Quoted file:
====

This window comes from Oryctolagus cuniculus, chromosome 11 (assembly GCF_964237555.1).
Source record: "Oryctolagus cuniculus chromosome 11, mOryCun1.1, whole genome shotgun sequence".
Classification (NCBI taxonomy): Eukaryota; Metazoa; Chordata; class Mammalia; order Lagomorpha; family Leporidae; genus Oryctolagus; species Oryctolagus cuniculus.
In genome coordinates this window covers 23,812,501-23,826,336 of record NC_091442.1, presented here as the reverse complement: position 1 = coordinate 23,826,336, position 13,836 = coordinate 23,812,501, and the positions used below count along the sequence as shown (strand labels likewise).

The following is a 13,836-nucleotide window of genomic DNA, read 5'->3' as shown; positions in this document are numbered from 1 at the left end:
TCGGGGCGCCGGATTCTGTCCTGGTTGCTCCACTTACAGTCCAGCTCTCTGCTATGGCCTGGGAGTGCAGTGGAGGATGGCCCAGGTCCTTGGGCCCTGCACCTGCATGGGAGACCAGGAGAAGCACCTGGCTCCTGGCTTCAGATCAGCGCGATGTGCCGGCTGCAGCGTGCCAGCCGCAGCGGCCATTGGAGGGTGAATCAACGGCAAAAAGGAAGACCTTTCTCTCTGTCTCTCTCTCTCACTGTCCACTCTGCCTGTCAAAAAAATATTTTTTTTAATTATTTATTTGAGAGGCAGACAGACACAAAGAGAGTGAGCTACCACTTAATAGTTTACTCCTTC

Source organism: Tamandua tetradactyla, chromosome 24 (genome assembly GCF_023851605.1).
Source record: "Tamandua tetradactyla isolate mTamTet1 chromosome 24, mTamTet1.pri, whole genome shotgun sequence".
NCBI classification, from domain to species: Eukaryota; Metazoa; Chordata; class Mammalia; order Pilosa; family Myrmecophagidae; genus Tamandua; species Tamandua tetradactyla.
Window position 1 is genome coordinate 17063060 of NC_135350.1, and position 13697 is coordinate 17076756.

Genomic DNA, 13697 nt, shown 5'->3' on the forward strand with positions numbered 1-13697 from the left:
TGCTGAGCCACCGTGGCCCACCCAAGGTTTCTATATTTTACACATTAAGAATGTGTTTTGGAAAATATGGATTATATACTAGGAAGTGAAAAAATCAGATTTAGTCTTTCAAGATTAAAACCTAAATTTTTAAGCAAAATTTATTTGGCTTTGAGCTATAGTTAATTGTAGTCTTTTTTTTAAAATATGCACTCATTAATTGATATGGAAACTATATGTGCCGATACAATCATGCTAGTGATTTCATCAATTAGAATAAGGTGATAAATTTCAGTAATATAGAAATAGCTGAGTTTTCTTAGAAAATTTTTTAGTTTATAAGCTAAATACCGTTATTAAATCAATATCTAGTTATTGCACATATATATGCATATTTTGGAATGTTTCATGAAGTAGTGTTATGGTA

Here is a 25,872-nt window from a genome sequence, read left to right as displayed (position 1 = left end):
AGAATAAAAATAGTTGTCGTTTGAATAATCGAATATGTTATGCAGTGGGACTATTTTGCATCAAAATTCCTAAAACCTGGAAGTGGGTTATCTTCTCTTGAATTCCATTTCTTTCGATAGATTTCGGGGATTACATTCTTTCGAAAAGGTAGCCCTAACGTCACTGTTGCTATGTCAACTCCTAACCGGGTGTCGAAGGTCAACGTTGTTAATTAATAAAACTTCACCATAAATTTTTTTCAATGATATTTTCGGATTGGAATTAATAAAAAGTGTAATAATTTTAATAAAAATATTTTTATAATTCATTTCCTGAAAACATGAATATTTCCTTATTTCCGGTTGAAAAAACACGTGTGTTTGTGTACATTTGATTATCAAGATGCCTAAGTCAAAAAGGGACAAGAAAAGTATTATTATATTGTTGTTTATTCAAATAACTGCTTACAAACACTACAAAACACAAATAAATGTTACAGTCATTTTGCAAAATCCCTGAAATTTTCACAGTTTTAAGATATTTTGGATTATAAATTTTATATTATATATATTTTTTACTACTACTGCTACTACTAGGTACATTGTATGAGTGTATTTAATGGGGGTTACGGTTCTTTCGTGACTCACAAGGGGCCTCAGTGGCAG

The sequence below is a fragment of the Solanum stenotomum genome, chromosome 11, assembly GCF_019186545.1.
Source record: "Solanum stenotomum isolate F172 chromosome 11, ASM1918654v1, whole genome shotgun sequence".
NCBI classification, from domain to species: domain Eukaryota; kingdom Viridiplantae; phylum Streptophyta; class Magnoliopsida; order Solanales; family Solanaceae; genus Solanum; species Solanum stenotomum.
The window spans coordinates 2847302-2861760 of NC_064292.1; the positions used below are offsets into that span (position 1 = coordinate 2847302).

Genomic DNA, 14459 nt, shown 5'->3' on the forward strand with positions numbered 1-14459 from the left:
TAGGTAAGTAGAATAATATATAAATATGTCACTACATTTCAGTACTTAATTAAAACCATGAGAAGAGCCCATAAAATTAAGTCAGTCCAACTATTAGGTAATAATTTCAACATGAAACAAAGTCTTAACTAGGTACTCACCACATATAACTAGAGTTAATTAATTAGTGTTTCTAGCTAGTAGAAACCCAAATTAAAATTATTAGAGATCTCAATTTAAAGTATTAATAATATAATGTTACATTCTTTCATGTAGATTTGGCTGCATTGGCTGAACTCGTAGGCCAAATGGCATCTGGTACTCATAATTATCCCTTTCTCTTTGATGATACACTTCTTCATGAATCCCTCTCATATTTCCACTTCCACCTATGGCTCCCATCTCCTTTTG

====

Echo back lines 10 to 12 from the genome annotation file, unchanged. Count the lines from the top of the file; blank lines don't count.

Window position 1 is genome coordinate 17063060 of NC_135350.1, and position 13697 is coordinate 17076756.

Genomic DNA, 13697 nt, shown 5'->3' on the forward strand with positions numbered 1-13697 from the left:
TGCTGAGCCACCGTGGCCCACCCAAGGTTTCTATATTTTACACATTAAGAATGTGTTTTGGAAAATATGGATTATATACTAGGAAGTGAAAAAATCAGATTTAGTCTTTCAAGATTAAAACCTAAATTTTTAAGCAAAATTTATTTGGCTTTGAGCTATAGTTAATTGTAGTCTTTTTTTTAAAATATGCACTCATTAATTGATATGGAAACTATATGTGCCGATACAATCATGCTAGTGATTTCATCAATTAGAATAAGGTGATAAATTTCAGTAATATAGAAATAGCTGAGTTTTCTTAGAAAATTTTTTAGTTTATAAGCTAAATACCGTTATTAAATCAATATCTAGTTATTGCACATATATATGCATATTTTGGAATGTTTCATGAAGTAGTGTTATGGTA